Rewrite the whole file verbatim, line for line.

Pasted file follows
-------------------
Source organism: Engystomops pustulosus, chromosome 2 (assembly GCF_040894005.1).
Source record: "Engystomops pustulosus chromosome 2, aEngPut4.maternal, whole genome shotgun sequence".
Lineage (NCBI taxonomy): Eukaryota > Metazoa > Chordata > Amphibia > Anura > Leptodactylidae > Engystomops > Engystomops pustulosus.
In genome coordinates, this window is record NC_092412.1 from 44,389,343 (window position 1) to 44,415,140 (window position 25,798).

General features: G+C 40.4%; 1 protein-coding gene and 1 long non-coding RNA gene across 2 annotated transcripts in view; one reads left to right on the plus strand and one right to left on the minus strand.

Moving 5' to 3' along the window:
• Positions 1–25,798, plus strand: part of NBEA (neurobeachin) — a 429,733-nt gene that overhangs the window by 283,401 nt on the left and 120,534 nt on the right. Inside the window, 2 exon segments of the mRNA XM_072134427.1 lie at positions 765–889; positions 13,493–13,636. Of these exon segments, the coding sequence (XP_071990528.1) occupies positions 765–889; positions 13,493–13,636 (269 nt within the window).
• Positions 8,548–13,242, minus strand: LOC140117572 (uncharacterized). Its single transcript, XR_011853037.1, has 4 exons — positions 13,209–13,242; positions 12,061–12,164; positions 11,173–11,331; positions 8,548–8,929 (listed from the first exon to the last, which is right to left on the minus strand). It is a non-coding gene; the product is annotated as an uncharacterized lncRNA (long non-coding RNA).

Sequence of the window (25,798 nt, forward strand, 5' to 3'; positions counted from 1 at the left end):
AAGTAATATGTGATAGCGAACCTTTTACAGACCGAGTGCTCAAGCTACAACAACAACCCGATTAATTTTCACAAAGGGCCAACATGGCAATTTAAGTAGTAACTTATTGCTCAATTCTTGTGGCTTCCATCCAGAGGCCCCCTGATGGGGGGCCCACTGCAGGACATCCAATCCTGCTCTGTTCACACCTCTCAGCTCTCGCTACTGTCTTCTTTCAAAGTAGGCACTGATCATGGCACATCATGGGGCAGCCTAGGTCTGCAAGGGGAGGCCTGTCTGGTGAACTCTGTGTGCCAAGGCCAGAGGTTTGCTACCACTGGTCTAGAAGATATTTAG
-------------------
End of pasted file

Source organism: Engystomops pustulosus, chromosome 2 (assembly GCF_040894005.1).
Source record: "Engystomops pustulosus chromosome 2, aEngPut4.maternal, whole genome shotgun sequence".
Lineage (NCBI taxonomy): Eukaryota > Metazoa > Chordata > Amphibia > Anura > Leptodactylidae > Engystomops > Engystomops pustulosus.
In genome coordinates, this window is record NC_092412.1 from 44,389,343 (window position 1) to 44,415,140 (window position 25,798).

General features: G+C 40.4%; 1 protein-coding gene and 1 long non-coding RNA gene across 2 annotated transcripts in view; one reads left to right on the plus strand and one right to left on the minus strand.

Moving 5' to 3' along the window:
• Positions 1–25,798, plus strand: part of NBEA (neurobeachin) — a 429,733-nt gene that overhangs the window by 283,401 nt on the left and 120,534 nt on the right. Inside the window, 2 exon segments of the mRNA XM_072134427.1 lie at positions 765–889; positions 13,493–13,636. Of these exon segments, the coding sequence (XP_071990528.1) occupies positions 765–889; positions 13,493–13,636 (269 nt within the window).
• Positions 8,548–13,242, minus strand: LOC140117572 (uncharacterized). Its single transcript, XR_011853037.1, has 4 exons — positions 13,209–13,242; positions 12,061–12,164; positions 11,173–11,331; positions 8,548–8,929 (listed from the first exon to the last, which is right to left on the minus strand). It is a non-coding gene; the product is annotated as an uncharacterized lncRNA (long non-coding RNA).

Sequence of the window (25,798 nt, forward strand, 5' to 3'; positions counted from 1 at the left end):
AAGTAATATGTGATAGCGAACCTTTTACAGACCGAGTGCTCAAGCTACAACAACAACCCGATTAATTTTCACAAAGGGCCAACATGGCAATTTAAGTAGTAACTTATTGCTCAATTCTTGTGGCTTCCATCCAGAGGCCCCCTGATGGGGGGCCCACTGCAGGACATCCAATCCTGCTCTGTTCACACCTCTCAGCTCTCGCTACTGTCTTCTTTCAAAGTAGGCACTGATCATGGCACATCATGGGGCAGCCTAGGTCTGCAAGGGGAGGCCTGTCTGGTGAACTCTGTGTGCCAAGGCCAGAGGTTTGCTACCACTGGTCTAGAAGATATTTAG